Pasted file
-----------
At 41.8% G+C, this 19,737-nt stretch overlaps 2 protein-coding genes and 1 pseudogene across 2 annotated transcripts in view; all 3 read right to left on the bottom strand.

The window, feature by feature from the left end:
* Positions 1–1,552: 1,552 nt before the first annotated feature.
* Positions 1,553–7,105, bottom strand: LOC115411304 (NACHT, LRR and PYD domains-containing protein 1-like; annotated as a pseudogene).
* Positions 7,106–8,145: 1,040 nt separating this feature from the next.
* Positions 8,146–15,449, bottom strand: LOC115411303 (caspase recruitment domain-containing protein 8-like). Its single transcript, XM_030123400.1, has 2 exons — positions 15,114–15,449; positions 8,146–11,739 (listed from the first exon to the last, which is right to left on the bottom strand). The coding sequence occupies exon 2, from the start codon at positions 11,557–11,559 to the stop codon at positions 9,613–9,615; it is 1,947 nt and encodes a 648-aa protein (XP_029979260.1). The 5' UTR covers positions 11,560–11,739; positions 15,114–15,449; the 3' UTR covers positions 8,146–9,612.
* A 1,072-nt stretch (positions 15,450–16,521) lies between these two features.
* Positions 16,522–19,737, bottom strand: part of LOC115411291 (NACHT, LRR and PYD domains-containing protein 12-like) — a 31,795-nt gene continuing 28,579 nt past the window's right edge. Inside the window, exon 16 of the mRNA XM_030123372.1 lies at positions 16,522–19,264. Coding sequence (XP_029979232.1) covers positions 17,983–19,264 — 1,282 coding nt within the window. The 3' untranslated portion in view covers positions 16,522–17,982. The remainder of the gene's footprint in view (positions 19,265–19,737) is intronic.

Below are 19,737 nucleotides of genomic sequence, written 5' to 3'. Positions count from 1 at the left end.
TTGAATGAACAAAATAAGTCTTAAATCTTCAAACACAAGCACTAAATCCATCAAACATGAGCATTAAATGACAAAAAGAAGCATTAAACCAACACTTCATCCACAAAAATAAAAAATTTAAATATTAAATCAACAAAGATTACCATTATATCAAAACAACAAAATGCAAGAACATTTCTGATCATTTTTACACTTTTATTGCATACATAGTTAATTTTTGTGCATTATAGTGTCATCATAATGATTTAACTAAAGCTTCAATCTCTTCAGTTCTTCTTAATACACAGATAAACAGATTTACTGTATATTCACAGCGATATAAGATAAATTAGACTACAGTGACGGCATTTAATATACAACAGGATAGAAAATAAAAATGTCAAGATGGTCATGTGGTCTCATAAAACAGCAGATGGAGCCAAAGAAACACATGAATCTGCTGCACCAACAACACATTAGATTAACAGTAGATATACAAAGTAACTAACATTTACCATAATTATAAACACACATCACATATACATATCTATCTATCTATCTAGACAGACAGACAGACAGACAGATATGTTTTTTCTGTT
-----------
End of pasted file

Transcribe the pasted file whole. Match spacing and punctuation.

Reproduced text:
At 41.8% G+C, this 19,737-nt stretch overlaps 2 protein-coding genes and 1 pseudogene across 2 annotated transcripts in view; all 3 read right to left on the bottom strand.

The window, feature by feature from the left end:
* Positions 1–1,552: 1,552 nt before the first annotated feature.
* Positions 1,553–7,105, bottom strand: LOC115411304 (NACHT, LRR and PYD domains-containing protein 1-like; annotated as a pseudogene).
* Positions 7,106–8,145: 1,040 nt separating this feature from the next.
* Positions 8,146–15,449, bottom strand: LOC115411303 (caspase recruitment domain-containing protein 8-like). Its single transcript, XM_030123400.1, has 2 exons — positions 15,114–15,449; positions 8,146–11,739 (listed from the first exon to the last, which is right to left on the bottom strand). The coding sequence occupies exon 2, from the start codon at positions 11,557–11,559 to the stop codon at positions 9,613–9,615; it is 1,947 nt and encodes a 648-aa protein (XP_029979260.1). The 5' UTR covers positions 11,560–11,739; positions 15,114–15,449; the 3' UTR covers positions 8,146–9,612.
* A 1,072-nt stretch (positions 15,450–16,521) lies between these two features.
* Positions 16,522–19,737, bottom strand: part of LOC115411291 (NACHT, LRR and PYD domains-containing protein 12-like) — a 31,795-nt gene continuing 28,579 nt past the window's right edge. Inside the window, exon 16 of the mRNA XM_030123372.1 lies at positions 16,522–19,264. Coding sequence (XP_029979232.1) covers positions 17,983–19,264 — 1,282 coding nt within the window. The 3' untranslated portion in view covers positions 16,522–17,982. The remainder of the gene's footprint in view (positions 19,265–19,737) is intronic.

Below are 19,737 nucleotides of genomic sequence, written 5' to 3'. Positions count from 1 at the left end.
TTGAATGAACAAAATAAGTCTTAAATCTTCAAACACAAGCACTAAATCCATCAAACATGAGCATTAAATGACAAAAAGAAGCATTAAACCAACACTTCATCCACAAAAATAAAAAATTTAAATATTAAATCAACAAAGATTACCATTATATCAAAACAACAAAATGCAAGAACATTTCTGATCATTTTTACACTTTTATTGCATACATAGTTAATTTTTGTGCATTATAGTGTCATCATAATGATTTAACTAAAGCTTCAATCTCTTCAGTTCTTCTTAATACACAGATAAACAGATTTACTGTATATTCACAGCGATATAAGATAAATTAGACTACAGTGACGGCATTTAATATACAACAGGATAGAAAATAAAAATGTCAAGATGGTCATGTGGTCTCATAAAACAGCAGATGGAGCCAAAGAAACACATGAATCTGCTGCACCAACAACACATTAGATTAACAGTAGATATACAAAGTAACTAACATTTACCATAATTATAAACACACATCACATATACATATCTATCTATCTATCTAGACAGACAGACAGACAGACAGATATGTTTTTTCTGTT